If there is a retrial, the defense could certainly subpoena the content of the tip and identity of the tipster from the state, and, as Miller has written, there are multiple examples of Maryland case law that suggest they be required to disclose that information. Depending on what's revealed, there may be grounds for arguing that this failure to disclose constitutes a Brady violation – that is, by suppressing information that would have been favorable to Syed's defense violated his right to due process. His defense has the right to cross-examine the substance and validity of the tip, if it indeed led to his arrest and indictment.


That the state's case was propped up by just a few key piece of evidence suggests there's a strong possibility that the person was already a witness in 2000. After all, there was no physical evidence linking Syed to Lee's disappearance and murder that could have come via the Crime Stoppers tip. And only two of the state's witnesses provided the police with evidence that was essential to the investigation – Mr. S, who discovered Lee’s body in Leakin Park on February 9th, and Jay Wilds, who allegedly led police to Lee's car after his first interview on February 28th.

"By process of elimination, [Mr. S and Wilds] are they only people we know of who might be entitled to this full reward amount," Miller says. "It's always possible there's someone out there who the state had valuable information from that they didn't call to the witness stand, but it seems likely to me that the tipster would be someone who ended up testifying at trial."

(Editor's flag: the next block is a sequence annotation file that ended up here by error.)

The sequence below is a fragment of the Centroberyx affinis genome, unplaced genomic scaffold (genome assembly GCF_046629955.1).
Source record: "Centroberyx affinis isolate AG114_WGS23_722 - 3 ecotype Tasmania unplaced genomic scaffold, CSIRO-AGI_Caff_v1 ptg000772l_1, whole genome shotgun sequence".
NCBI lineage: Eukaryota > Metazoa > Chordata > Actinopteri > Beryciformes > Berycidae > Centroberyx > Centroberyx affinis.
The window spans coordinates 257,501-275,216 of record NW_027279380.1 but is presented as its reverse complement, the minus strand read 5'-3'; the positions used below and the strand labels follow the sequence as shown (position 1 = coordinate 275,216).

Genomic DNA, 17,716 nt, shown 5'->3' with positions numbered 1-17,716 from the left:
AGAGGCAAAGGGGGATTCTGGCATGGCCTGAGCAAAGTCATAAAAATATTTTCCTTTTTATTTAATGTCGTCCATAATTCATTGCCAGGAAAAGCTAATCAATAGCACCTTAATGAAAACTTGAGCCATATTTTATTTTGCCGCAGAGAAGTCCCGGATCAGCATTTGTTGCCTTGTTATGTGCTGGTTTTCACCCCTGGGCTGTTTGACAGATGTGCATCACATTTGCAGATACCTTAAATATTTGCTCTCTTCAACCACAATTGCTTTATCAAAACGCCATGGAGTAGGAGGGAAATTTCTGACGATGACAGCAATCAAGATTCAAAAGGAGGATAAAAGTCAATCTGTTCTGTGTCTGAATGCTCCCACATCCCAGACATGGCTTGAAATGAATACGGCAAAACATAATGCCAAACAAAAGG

Mr. S led police to Lee's body, but he offered no evidence or testimony linking Syed to the crime. Wilds, on the other hand, was the only person to directly implicate Syed; that he allegedly led police to Lee's car was offered as proof of his connection to the crime, bolstering his credibility to the jury. Wilds' testimony, with the corroboration of the cell tower evidence, is the reason the jury convicted Syed. In exchange for his testimony, Wilds was offered a plea agreement in which he would plead guilty to being an accessory after the fact, and the state upon sentencing would recommend five years in prison with two years suspended. He ended up serving no time.

If police and prosectors went out of their way to hide the February 1st Crime Stoppers tip for some reason, having that information revealed, with all its potential implications for the state's case and its key players, may be exactly what they're trying to avoid – and thus, Syed's best possible bargaining chip.